What's In Blue

Posted Tue 5 Mar 2024

Haiti: Private Meeting

Tomorrow afternoon (6 March), the Security Council will convene for a private meeting on Haiti. Ecuador and the US, the penholders on Haiti, requested the meeting to discuss the most recent escalation of gang violence in the country. An official from the UN Department of Political and Peacebuilding Affairs (DPPA) is expected to brief. Haiti and Kenya are expected to participate under rule 37 of the Council’s provisional rules of procedure.

Since 29 February, criminal gangs in the capital Port-au-Prince have conducted coordinated attacks targeting police stations, prisons, critical infrastructure, and civilian sites in the city. On 2 March, armed gang members raided two penitentiaries, reportedly freeing at least 3,800 inmates, after which Haitian authorities announced a three-day state of emergency and imposed a nighttime curfew. Yesterday (4 March), gunmen tried to seize the city’s main international airport, but it was unclear at the time of writing whether they had succeeded. At least four police officers and five civilians have been killed in the violence since 29 February, while nearly 15,000 people have been displaced.

Gang leader Jimmy Chérizier (also known as “Barbeque”) has claimed responsibility for the attacks. Chérizier, who heads an alliance of gangs called the “G9 Family and Allies”, said in a video that his goal was to capture Haiti’s police chief and government ministers and to prevent the return of interim Prime Minister Ariel Henry, who had travelled to Kenya to sign an agreement facilitating the deployment of a multinational security support (MSS) mission to help Haiti combat gang violence. In October 2023, the Security Council adopted resolution 2699, authorising the deployment of an MSS mission under Kenya’s leadership, but the operation has since been delayed, partly due to a ruling by the High Court of Kenya that required a bilateral security arrangement between the countries prior to deployment. Henry’s present whereabouts are unknown.

A key concern related to the current violence is whether the G9 gangs are acting alone or in concert with others, particularly a coalition known as G-Pep, which is the other leading gang alliance in Port-au-Prince and the G9’s main rival. In September 2023, the coalitions announced a truce under an initiative called Viv Ansanm (“living together” in Haitian Creole) and reportedly hinted at the possibility of joining forces to confront the MSS mission. While the truce broke down after only a few days, Chérizier referred to Viv Ansanm in his video announcing the latest attacks, possibly indicating that the initiative had been revived as the deployment of the MSS mission appears to draw closer. While Haitian gang alliances have typically been fragmented and fleeting, a united front could pose a significant challenge to the mission.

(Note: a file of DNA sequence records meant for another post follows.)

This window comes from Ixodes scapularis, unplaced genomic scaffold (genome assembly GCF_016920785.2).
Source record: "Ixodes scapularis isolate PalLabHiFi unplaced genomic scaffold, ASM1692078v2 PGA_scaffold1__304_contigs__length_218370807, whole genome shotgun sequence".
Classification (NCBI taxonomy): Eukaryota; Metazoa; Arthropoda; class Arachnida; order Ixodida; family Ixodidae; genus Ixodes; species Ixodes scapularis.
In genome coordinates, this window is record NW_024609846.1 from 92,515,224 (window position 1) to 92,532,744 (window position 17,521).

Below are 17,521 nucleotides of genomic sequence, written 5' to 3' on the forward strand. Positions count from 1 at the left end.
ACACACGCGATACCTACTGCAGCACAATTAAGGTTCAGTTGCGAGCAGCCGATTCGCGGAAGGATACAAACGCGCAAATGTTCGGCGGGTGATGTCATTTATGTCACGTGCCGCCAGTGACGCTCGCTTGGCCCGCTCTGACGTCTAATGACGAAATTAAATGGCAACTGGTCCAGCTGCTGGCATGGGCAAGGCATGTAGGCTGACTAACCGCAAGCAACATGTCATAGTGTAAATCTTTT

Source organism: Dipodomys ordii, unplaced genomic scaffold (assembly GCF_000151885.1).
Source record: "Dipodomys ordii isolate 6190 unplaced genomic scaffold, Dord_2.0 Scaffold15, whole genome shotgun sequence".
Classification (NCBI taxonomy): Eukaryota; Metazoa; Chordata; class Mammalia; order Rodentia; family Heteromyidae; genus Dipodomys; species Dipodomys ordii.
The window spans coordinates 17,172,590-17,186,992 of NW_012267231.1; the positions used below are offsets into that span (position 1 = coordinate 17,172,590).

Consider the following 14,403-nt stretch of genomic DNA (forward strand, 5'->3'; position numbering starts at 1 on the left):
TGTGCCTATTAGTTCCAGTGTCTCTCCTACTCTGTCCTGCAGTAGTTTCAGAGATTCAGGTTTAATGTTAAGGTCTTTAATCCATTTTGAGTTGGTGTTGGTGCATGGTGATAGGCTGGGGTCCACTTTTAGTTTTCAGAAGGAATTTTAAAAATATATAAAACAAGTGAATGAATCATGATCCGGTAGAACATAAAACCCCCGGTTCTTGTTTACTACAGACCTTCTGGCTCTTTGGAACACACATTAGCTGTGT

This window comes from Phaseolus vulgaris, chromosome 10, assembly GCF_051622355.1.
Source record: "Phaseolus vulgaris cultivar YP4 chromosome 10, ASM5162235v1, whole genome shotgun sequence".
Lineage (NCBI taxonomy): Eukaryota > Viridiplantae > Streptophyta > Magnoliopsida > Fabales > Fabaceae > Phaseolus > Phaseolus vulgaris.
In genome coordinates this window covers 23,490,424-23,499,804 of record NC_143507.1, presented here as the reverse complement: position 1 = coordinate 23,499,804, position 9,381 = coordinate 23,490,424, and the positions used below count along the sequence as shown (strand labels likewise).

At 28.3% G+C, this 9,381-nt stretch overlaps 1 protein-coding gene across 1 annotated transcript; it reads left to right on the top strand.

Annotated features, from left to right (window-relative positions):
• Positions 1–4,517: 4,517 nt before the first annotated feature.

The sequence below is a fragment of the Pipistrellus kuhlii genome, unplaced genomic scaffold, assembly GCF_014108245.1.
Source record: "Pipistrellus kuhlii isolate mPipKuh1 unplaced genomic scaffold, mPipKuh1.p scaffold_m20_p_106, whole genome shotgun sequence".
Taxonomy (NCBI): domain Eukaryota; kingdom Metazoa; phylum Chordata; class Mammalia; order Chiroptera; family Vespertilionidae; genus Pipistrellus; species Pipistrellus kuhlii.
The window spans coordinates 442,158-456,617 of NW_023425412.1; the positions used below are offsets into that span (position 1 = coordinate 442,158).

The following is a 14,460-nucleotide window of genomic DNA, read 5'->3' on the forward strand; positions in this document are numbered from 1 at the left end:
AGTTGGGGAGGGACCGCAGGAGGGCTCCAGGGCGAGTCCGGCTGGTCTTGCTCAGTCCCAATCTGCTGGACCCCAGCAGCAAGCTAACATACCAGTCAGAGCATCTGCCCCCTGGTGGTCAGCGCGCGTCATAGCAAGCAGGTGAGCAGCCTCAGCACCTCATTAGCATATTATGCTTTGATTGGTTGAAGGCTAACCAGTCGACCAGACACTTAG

Yesterday, Spokesperson for the Secretary-General Stéphane Dujarric said that the Secretary-General was “deeply concerned” by the rapidly deteriorating security situation in Port-au-Prince and that he urged the international community to provide further support for the MSS mission to address Haiti’s security needs and “prevent the country from plunging further into chaos”. Previously, on 29 February, Dujarric noted that five countries—Bahamas, Bangladesh, Barbados, Benin, and Chad—had officially notified the UN of their intention to contribute personnel to the mission, as requested by resolution 2699, and that $10.8 million has been deposited into the UN’s mission trust fund. These confirmed contributions fall short of the estimated 5,000 police officers and $240 million annually required by the mission, although several additional countries have announced their intention to provide support, including the US, which has previously pledged up to $200 million in material and logistical contributions.

The recent escalation of violence represents a further deterioration of the situation in Haiti, which has been plagued by a multidimensional crisis characterised by political deadlock, extreme violence, and dire humanitarian conditions since the assassination of President Jovenel Moïse in July 2021. The country currently lacks a single democratically elected official, as the caretaker government led by Henry has been unable to reach a political settlement with opposition groups on the organisation of elections. Amid the impasse, politically connected criminal gangs have overtaken 80 percent of Port-au-Prince, the capital, fuelling unprecedented levels of violence. According to the Secretary-General’s latest report on the UN Integrated Office in Haiti (BINUH), which was issued on 15 January and covers developments since 16 October 2023, the number of reported homicides in 2023 reached nearly 5,000, a 120 percent increase compared with 2022. Speaking at a 28 February press conference that took place shortly before the latest escalation of violence, UN Resident and Humanitarian Coordinator in Haiti Ulrika Richardson noted that 314,000 Haitians were internally displaced and 4.4 million—about 40 percent of the population—were suffering from acute food insecurity.

At tomorrow’s private meeting, Council members are expected to express deep concern about the further deterioration in the country’s security situation. They may underscore the importance of the rapid deployment of the MSS mission to help national authorities to restore order and welcome the signing of the bilateral agreement between Haiti and Kenya in this regard. They may also call for progress on the political track to organise national elections in order to tackle the root causes of Haiti’s instability. As this will be a closed meeting, Council members might also consider issuing a press statement conveying these messages.

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